Independent Hearing and Assessment Panels (IHAPs) will become mandatory for all councils in Sydney and Wollongong to guard against corruption and lead to better local planning decisions.
Minister for Planning and Housing, Anthony Roberts, and Minister for Local Government, Gabrielle Upton, announced the Government would set clear criteria for which development applications (DAs) are to go to the panels.
Mr Roberts said that mandatory IHAPs would bring expertise, transparency and integrity to the assessment of DAs at the local level.
“It is essential the Government has a transparent and accountable process in place when assessing DAs of significant value, when there is a conflict of interest for the council or developer, or when they are of a sensitive nature,” Mr Roberts said.
“By making IHAPs mandatory, local councils will be able to focus on providing community services, strategic plans and development controls for their local area.”
Mr Roberts pointed out that Wollongong and 15 Sydney metropolitan councils were already successfully using IHAPs on a voluntary basis.
The new Bill will propose a standard model for IHAPs comprising three independent expert members and a community member.
The community member will represent the geographical area within the LGA of the proposed development, to provide local perspective.
“Introducing IHAPs will provide additional safeguards, expertise and transparency into planning decisions,” Ms Upton said.
“We expect these panels to give communities and ratepayers greater certainty about planning decisions.”
IHAP members will have to be expert in one or more of the following fields: planning, architecture, heritage, the environment, urban design, economics, traffic and transport, law, engineering, tourism, or government and public administration.
The chair must also have expertise in law or government and public administration.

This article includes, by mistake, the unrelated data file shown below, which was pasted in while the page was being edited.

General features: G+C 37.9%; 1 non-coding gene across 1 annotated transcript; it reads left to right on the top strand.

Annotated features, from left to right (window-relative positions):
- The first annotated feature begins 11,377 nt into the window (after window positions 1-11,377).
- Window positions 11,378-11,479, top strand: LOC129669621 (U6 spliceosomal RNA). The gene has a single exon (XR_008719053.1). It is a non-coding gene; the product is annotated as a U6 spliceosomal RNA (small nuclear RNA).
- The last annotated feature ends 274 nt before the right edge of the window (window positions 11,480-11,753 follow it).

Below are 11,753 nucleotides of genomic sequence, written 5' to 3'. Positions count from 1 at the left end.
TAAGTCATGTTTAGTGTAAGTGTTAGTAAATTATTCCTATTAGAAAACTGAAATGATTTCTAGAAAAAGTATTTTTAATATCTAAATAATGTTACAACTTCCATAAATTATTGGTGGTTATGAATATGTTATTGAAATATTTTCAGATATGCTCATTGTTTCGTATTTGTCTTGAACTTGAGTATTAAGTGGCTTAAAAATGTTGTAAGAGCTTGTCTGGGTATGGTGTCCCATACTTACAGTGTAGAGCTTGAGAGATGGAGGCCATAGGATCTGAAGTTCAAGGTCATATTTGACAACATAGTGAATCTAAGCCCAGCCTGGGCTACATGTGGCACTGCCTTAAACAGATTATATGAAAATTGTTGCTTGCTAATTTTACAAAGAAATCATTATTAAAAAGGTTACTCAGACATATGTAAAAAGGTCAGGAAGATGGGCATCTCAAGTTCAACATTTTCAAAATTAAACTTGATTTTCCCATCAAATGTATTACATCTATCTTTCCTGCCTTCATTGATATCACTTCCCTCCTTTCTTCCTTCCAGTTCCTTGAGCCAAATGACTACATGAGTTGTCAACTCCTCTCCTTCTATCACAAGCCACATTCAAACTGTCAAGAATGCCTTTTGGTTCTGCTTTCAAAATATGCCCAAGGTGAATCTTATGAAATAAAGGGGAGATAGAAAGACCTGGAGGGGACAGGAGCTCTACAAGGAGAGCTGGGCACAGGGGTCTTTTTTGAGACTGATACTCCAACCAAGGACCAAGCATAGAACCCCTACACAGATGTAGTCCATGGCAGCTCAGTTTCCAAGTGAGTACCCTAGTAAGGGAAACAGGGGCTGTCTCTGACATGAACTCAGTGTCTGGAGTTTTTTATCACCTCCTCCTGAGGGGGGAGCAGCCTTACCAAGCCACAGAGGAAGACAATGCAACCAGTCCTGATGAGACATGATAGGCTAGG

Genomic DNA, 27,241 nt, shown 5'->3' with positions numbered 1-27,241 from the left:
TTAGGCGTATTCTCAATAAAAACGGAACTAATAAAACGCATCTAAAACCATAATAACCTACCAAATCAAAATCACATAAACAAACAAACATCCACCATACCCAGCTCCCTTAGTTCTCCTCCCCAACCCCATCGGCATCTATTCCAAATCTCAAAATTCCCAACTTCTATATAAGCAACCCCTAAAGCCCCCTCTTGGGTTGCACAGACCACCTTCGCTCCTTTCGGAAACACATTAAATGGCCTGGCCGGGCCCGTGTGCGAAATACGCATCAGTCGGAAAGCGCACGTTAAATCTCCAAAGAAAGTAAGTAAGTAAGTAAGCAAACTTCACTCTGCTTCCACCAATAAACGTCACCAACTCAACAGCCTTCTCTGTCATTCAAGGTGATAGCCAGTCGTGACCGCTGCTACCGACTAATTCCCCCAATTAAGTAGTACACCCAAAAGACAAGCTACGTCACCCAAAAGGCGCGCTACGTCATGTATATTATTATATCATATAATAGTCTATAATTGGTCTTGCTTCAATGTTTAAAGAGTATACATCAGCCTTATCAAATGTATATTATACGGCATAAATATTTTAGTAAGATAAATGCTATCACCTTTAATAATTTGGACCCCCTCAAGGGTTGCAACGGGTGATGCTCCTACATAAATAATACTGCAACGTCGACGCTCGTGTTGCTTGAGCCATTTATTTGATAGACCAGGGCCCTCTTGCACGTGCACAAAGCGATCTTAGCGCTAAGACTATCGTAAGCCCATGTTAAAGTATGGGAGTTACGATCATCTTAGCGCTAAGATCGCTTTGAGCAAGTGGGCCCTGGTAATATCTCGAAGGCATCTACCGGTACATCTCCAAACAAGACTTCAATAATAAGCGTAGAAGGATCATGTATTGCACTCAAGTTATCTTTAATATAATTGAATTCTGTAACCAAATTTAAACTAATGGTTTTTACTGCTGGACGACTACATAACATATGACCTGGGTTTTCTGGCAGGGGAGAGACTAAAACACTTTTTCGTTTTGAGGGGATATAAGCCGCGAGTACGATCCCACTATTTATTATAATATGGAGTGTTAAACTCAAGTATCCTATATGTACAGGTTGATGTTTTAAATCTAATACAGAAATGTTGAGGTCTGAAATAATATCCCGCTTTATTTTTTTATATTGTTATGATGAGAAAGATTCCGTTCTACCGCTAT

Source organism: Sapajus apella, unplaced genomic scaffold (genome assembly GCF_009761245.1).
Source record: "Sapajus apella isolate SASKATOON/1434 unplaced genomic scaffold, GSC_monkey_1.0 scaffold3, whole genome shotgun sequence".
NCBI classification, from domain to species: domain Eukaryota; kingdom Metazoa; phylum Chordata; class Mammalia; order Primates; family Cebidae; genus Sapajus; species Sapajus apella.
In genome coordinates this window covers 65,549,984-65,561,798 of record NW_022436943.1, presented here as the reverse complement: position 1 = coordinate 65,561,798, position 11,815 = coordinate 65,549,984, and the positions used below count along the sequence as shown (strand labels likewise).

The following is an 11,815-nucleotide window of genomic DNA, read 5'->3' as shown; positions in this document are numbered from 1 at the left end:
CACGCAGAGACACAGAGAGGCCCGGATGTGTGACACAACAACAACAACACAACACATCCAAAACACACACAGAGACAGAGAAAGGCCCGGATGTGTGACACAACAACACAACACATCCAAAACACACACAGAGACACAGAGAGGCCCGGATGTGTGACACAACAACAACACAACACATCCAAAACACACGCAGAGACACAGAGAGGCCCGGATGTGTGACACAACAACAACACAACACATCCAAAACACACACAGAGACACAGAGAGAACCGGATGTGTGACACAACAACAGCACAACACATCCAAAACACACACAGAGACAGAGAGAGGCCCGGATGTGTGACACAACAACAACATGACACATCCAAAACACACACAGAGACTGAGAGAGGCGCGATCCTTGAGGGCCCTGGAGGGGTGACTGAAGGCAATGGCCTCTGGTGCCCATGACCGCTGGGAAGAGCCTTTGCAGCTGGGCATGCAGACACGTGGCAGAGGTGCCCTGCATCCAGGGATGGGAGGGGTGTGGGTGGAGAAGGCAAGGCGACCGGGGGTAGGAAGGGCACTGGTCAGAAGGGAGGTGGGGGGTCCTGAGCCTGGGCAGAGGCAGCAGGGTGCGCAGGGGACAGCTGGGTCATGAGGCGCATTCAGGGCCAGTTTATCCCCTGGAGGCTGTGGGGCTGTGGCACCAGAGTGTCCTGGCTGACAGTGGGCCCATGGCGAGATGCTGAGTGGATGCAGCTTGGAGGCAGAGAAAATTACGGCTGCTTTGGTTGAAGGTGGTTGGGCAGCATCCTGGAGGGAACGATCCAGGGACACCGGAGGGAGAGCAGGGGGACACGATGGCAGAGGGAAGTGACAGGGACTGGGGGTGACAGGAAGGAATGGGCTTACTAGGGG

The panel members themselves will be subject to statutory rules such as a compulsory code of conduct and operational procedures for the panels.
Further selection criteria will be outlined in the recruitment process.
Councils will be able to share a panel to improve efficiencies and in the regional parts of the state, panels would remain voluntary.
Local councils will still process most applications for individual houses or alterations to existing houses.
What will local planning panels decide?
Value – Development applications with a value of between more than $5 million but less than $30 million.
Conflict of Interest – Development applications for which the applicant or owner is the council, a councillor, a member of a councillor’s family, a member of council staff, or a state or federal member of Parliament.
Contentiousness – Development applications that receive 10 or more objections from different households.
Strategic Importance – Development applications accompanied by a proposed voluntary planning agreement.
Departure from development standards – Development applications seeking to depart by more than 10% from a development standard.
High-risk development types – Development applications associated with a higher risk of corruption:
– residential flat buildings assessed under SEPP 65
– demolition of heritage items
– licensed places of public entertainment and sex industry premises
– designated development, as set out in the Environmental Planning and Assessment Regulation 2000.
Modifications – Modification applications that meet the above criteria.